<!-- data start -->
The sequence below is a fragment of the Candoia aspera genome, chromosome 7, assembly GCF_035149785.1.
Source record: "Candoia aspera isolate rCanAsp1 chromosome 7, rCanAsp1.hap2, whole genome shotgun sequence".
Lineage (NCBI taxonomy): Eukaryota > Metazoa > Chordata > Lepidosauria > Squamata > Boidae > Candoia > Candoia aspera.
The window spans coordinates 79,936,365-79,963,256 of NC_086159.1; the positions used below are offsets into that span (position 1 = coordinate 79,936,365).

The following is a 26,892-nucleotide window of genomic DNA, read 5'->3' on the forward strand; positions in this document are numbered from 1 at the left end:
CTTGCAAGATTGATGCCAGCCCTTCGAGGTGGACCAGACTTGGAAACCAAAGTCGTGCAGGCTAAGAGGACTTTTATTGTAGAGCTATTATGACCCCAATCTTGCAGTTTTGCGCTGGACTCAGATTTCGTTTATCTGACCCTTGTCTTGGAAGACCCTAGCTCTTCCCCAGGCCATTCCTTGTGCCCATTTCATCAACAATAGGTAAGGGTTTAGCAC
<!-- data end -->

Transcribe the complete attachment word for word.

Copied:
The sequence below is a fragment of the Candoia aspera genome, chromosome 7, assembly GCF_035149785.1.
Source record: "Candoia aspera isolate rCanAsp1 chromosome 7, rCanAsp1.hap2, whole genome shotgun sequence".
Lineage (NCBI taxonomy): Eukaryota > Metazoa > Chordata > Lepidosauria > Squamata > Boidae > Candoia > Candoia aspera.
The window spans coordinates 79,936,365-79,963,256 of NC_086159.1; the positions used below are offsets into that span (position 1 = coordinate 79,936,365).

The following is a 26,892-nucleotide window of genomic DNA, read 5'->3' on the forward strand; positions in this document are numbered from 1 at the left end:
CTTGCAAGATTGATGCCAGCCCTTCGAGGTGGACCAGACTTGGAAACCAAAGTCGTGCAGGCTAAGAGGACTTTTATTGTAGAGCTATTATGACCCCAATCTTGCAGTTTTGCGCTGGACTCAGATTTCGTTTATCTGACCCTTGTCTTGGAAGACCCTAGCTCTTCCCCAGGCCATTCCTTGTGCCCATTTCATCAACAATAGGTAAGGGTTTAGCAC